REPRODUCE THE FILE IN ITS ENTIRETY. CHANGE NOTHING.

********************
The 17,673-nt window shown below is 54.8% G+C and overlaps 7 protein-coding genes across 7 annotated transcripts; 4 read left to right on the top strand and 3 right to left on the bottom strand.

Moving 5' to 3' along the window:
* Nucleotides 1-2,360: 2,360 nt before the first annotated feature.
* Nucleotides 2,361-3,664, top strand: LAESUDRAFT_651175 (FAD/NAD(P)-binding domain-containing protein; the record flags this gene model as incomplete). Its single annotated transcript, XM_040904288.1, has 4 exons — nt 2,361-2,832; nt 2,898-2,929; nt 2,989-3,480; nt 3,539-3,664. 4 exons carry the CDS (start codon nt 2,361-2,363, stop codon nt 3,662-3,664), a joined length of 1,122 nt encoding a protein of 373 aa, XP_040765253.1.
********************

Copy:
The 17,673-nt window shown below is 54.8% G+C and overlaps 7 protein-coding genes across 7 annotated transcripts; 4 read left to right on the top strand and 3 right to left on the bottom strand.

Moving 5' to 3' along the window:
* Nucleotides 1-2,360: 2,360 nt before the first annotated feature.
* Nucleotides 2,361-3,664, top strand: LAESUDRAFT_651175 (FAD/NAD(P)-binding domain-containing protein; the record flags this gene model as incomplete). Its single annotated transcript, XM_040904288.1, has 4 exons — nt 2,361-2,832; nt 2,898-2,929; nt 2,989-3,480; nt 3,539-3,664. 4 exons carry the CDS (start codon nt 2,361-2,363, stop codon nt 3,662-3,664), a joined length of 1,122 nt encoding a protein of 373 aa, XP_040765253.1.